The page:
segunda-feira, 31 de julho de 2017

40 Years of Spider-Woman | Spider-Woman (2015) - Part 2


In the first part of this article I addressed the first arc of Spider-Woman (2015). And in this second part we will see the second and third arcs, and the beginning of the new phase of Jessica Drew.

The scripts continue with Dennis Hopeless, but with a great change of tone of narrative, evidenced with the simpler art of Javier Rodriguez. What also symbolizes this new phase is the new Spider Woman costume:



Returning to her life as a vigilante, instead of the madness of the Avengers' missions, Jessica finds out that this life is not so simple and that there are several very complicated problems in this environment as well. She ends up joining reporter Ben Ulrich (already known to readers of Spider-Man and Daredevil), who asks Jessica for help in solving lost cases. She would be a private investigator again.



These cases are related to missing relatives of low-ranking villains who were not registered by the police. The first clue of the case was a bank robbery promoted by Roger Gocking, the Porcupine, who is detained by Jessica and regrets for failing in his mission. And so she discovers that someone was kidnapping relatives of low-ranking villains to blackmail them and force them to carry out thefts.

Then Jessica decides to go after the other villains, counting on the help of Ben Ulrich and Gocking. Stepping ahead of the villains, she ambushes them, slipping into Gocking's uniform and letting herself be led by the evildoers so they can take her to the person in charge of the whole scheme. She then arrives in a town, Moon's Hollow, where only the wives, children, and family of the villains live. Drew went through a villain's wife and, talking to the women there, she discovers that the operation was promoted by someone named Cat. Meanwhile, Ulrich and Gocking followed Jessica and when they arrived in town they were being watched unknowingly and were caught and they were taken to a shed.

Then Cat appears and attacks Spider-Woman so that her operation is not threatened. And in a few pages Cat's past is shown, revealing her violent husband. On a given day Cat retaliated and it was not clear what actually happened to the man. Now she was fighting Spider-Woman and all her violence motivates the other women to turn against Cat. With this help, Drew reacts and holds Cat. Jessica finds herself in a complicated situation, knowing that it was not right to force the villains to steal by threatening their families, while at the same time she didn't want to expose that place where these women just wanted to get rid of their family problems. In exchange for not revealing Moon's Hollow's secret, Jessica convinces women to lead a normal life there, without threats and thefts. Gocking goes to talk to his wife and daughter, who was excited to see his father. And Ben Ulrich assures Jessica that he won't write anything about these events, and says he wants to help her on new missions.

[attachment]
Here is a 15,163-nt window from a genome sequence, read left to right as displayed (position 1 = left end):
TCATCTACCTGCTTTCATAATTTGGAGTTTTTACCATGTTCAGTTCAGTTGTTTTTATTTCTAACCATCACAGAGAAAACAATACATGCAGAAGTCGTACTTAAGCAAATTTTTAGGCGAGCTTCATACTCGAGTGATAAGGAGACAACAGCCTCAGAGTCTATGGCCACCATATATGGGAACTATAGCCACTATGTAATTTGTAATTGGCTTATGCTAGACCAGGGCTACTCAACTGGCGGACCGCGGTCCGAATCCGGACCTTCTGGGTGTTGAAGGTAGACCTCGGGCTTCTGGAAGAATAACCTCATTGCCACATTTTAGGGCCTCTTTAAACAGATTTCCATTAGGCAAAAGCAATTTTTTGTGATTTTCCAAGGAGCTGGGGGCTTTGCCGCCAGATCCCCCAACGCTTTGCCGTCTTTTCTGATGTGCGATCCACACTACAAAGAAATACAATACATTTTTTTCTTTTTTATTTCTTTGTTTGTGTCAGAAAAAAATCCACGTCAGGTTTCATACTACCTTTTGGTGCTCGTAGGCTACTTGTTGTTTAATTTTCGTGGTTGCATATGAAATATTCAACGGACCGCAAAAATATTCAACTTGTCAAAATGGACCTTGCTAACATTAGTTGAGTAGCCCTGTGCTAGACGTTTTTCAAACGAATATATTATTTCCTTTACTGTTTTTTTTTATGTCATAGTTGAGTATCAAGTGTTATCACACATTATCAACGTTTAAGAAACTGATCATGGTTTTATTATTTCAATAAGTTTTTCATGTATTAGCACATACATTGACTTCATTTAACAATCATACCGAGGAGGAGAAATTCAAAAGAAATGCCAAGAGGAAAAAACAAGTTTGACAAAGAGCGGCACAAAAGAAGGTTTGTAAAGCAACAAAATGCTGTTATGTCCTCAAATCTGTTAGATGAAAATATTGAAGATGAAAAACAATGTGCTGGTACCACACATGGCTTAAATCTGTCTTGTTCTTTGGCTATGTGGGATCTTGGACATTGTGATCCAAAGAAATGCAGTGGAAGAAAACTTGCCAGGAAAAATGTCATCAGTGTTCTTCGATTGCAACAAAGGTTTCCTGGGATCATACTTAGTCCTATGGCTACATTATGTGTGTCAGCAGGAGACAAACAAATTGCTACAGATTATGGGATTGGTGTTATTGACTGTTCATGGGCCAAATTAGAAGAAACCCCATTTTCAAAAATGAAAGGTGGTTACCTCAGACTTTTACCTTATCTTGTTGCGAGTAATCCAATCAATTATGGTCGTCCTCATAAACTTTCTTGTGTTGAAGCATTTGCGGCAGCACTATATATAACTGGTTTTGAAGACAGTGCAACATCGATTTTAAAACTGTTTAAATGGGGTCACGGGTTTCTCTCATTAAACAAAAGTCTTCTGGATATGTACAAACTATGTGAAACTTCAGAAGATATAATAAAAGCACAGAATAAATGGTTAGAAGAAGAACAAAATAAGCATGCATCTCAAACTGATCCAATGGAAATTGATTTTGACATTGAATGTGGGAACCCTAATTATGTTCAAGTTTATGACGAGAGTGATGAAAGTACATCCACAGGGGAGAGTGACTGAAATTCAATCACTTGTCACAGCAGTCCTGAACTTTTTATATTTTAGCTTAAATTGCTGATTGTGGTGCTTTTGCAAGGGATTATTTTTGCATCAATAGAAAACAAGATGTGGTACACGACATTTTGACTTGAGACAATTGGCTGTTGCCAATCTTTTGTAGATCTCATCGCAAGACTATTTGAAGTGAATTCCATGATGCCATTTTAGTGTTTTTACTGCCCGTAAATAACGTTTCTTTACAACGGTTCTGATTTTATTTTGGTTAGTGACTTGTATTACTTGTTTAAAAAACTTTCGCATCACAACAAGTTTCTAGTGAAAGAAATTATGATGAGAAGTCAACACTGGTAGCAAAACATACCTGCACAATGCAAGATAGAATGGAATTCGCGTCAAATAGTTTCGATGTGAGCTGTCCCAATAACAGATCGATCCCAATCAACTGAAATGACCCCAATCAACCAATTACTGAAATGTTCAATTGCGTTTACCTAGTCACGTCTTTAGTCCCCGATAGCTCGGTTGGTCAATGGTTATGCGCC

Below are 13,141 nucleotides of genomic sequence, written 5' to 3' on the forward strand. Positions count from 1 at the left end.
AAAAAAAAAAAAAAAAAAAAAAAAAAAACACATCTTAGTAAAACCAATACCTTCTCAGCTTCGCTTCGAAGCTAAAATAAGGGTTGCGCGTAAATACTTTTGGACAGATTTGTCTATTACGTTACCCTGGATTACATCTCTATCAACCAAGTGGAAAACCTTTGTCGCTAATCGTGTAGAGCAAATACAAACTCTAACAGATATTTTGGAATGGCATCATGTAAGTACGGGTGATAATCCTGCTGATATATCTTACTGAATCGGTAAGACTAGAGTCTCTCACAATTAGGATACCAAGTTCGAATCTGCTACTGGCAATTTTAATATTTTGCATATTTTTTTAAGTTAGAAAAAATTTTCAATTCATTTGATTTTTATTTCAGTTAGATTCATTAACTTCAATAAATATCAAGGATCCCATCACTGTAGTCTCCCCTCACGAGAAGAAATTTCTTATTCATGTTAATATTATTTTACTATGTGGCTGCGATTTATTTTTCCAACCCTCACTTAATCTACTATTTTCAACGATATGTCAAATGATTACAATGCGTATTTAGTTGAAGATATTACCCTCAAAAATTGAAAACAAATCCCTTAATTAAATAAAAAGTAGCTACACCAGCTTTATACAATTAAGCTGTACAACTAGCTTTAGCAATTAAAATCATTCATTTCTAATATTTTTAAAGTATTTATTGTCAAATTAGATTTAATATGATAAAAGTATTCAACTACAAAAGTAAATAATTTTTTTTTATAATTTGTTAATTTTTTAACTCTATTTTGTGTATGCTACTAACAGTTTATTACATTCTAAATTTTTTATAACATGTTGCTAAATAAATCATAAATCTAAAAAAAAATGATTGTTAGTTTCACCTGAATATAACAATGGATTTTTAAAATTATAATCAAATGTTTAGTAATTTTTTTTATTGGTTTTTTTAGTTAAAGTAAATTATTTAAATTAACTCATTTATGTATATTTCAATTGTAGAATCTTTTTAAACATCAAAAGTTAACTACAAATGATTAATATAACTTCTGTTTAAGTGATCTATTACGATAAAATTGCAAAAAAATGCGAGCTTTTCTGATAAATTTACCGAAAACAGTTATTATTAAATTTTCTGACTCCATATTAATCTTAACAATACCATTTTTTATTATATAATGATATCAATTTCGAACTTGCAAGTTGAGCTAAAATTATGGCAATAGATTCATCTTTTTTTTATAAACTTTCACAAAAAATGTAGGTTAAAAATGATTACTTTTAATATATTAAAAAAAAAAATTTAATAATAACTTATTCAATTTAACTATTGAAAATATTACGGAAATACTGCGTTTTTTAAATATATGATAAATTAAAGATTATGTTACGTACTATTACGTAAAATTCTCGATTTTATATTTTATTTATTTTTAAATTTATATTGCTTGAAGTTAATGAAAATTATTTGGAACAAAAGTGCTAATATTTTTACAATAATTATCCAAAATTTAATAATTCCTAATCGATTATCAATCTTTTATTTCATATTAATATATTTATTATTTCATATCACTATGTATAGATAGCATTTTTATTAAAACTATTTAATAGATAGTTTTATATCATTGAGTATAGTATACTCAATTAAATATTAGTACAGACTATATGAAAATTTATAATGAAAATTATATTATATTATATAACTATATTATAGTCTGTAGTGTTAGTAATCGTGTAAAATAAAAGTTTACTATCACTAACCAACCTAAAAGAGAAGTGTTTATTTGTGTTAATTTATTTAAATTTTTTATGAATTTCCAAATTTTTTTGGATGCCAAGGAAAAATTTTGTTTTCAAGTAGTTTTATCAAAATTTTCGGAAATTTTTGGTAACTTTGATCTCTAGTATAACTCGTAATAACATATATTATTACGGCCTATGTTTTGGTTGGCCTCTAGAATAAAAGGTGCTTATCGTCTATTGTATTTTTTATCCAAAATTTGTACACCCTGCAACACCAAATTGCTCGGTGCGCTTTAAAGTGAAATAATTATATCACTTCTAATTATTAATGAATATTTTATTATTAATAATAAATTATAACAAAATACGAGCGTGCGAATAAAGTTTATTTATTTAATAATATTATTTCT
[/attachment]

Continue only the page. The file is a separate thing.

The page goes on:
The sequence is the last arc of the series in the last two editions. It shows more of Jessica's missions alongside Ben Ulrich and also Gocking, who was hired to help them. One of the missions took the trio to Kansas, and the solution was found by Gocking, who managed to defeat the villain who was mentally controlling the population of a small town.

With one more case settled, the trio returns to NY to rest. However, here comes Jessica Drew's avenger friend, Natasha Romanoff, the Black Widow. It was an emergency and the Spider-Woman's presence in the Avengers was required. The reader may have already noticed that it was the incursions at the end of Jonathan Hickman's great plot in Avengers and New Avengers, which culminated in his Secret Wars. The Avengers were divided at this point in the plot and Romanoff summoned Jessica to the Avengers team of Roberto da Costa. Jessica would then return to her old costume. And whoever has read these Secret Wars knows that the end of everything came with the incursion of Earth 616 with Earth 1610. And everything is reborn with the Earth Prime.


This lighter and uncompromising style of narrative is no doubt entertaining, as in Matt Fraction's Hawkeye (including the arcs focused on Kate Bishop) and Nick Spencer's Ant-Man. Hopeless was able to show in this series that he knows how to work with different narratives (given that he has already did more serious narratives - but with a bit of humor - as in his Cable and The X-Force, and with plots full of twists and editions focused on different characters, as in Avengers: Arena. There is no doubt that he's a good writer.

As I said before, I believe the approach on Spider-Woman must contain a mixture of espionage, working her facets of agent and private investigator, reflections of the character in the narrative, and a relatively serious tone, but with a bit of subtle and sarcastic humor. And despite my preference for this kind of narrative, I think Hopeless' series is very funny. The series was renumbered after Jonathan Hickman's Secret Wars and remained with Hopeless. I believe that the decisions taken from there were precipitate, but were also interesting and promising. However, I will not address this volume in this series. That should be on another occasion.

These arcs were published in Spider-Woman (2015) 5-10.

The 40 Years of Spider-Woman series ends here. I hope the reader enjoyed it. To check all the articles click here.

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